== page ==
Starbury leads the way as low-cost sneakers make big noise

The era of the $100 sneaker might be coming to an end.

The era of the $100 sneaker might be coming to an end.

While Nike, home to the famous Air Jordan basketball shoe, still has incredible brand power, evidenced by its whopping $3.8 billion in overall sales in its recent quarter, the historic core of its US business - basketball shoes - dropped 16% in sales last year, according to BusinessWeek.

While Nike's basketball offerings falter, upstart, low-cost sneakers are on the ascent. Take, for instance, the highly successful Starbury One, priced at $14.98, manufactured and distributed by discount clothing chain Steve & Barry's.

The design for a follow-up version - Starbury II - is already complete. "We sold more sneakers in the first four months following the [Starbury] launch than other sneaker companies sold over the entire year," reports Howard Schacter, chief partnership officer and brand manager of the Starbury Collection. "And we're getting ready to blow out the brand with the Starbury II."

Why does it matter?

"They are not just low-cost sneakers; their existence forms a backlash against the high-cost sneaker trend that people have been questioning for some time," says Lucian James, founder and president of brand strategy company, Agenda. "Shaquille O'Neal has endorsed a line of Payless shoes. The role it plays in attempting to show that the priority some place on sneakers could be directed elsewhere has really tapped into something."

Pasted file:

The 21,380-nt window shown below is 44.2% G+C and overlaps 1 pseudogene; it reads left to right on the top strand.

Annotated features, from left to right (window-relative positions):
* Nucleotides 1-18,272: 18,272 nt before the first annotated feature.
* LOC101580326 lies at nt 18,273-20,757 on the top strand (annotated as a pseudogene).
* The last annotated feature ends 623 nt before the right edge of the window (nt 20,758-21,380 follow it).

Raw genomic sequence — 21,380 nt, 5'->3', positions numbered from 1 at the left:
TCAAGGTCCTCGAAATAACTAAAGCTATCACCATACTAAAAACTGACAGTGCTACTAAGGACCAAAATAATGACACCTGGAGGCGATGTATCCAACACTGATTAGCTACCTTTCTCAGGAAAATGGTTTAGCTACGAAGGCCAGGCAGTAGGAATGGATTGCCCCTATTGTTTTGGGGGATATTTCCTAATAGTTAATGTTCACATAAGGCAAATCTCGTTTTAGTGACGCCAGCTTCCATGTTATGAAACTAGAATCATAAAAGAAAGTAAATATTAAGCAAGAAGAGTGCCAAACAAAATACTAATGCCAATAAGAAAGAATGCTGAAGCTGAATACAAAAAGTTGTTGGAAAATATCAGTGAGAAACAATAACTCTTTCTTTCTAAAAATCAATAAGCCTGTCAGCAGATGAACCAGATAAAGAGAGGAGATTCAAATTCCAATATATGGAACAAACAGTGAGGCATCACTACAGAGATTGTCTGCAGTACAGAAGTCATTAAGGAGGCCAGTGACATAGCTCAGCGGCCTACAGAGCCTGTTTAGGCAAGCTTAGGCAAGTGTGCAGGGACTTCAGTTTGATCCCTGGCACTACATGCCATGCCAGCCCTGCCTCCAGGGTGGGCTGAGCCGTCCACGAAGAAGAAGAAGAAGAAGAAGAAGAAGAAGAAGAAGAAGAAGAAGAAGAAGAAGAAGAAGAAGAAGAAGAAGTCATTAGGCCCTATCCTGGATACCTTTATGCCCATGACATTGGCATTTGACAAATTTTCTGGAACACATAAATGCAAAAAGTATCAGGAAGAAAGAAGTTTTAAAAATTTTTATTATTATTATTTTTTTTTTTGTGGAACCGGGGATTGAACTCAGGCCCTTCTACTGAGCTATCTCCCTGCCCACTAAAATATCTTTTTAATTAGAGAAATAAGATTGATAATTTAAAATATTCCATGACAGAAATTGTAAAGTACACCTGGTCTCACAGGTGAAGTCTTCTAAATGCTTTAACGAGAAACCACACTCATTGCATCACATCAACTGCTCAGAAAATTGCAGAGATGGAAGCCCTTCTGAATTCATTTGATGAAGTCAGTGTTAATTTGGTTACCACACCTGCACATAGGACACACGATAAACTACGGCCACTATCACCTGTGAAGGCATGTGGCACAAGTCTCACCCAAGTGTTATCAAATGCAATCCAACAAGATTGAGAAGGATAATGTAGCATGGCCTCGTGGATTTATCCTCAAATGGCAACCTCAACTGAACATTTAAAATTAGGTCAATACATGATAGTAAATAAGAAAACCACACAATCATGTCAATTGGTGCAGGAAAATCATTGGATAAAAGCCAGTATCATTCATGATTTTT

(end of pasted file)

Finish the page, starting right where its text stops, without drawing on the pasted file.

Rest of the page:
Dallas Mavericks' owner Mark Cuban told the New York Post, "The concept of $15 shoes that are cool and hip for kids to wear could have more of an impact on family finances and the culture of consumption in many households than anything that has happened in years."

Five facts:

1. According to Schacter, Stephon Marbury's up-front endorsement fee was $0, which is atypical in the sports world. As a result, Marbury only makes money from sneaker sales.

2. During the Starbury Movement Tour, Marbury traveled to 40 cities in 17 days. The Starbury Collection has generated 1 billion-plus consumer PR impressions and nearly $20 million in ad equivalency, without the benefit of traditional ads.

3. Neil Weilheimerm, executive editor of trade magazine Footwear News, named the Starbury One brand the Launch of the Year, according to The New York Times.

4. The most expensive basketball shoe currently available at is the Adidas Men's C-Billups ($199.99). The site currently retails more than ten shoes over $100.

5. Overall, $2.9 billion worth of basketball shoes are sold per year, with males between the ages of 12-20 being the biggest consumer demographic.

Have you registered with us yet?

Register now to enjoy more articles and free email bulletins

Already registered?
Sign in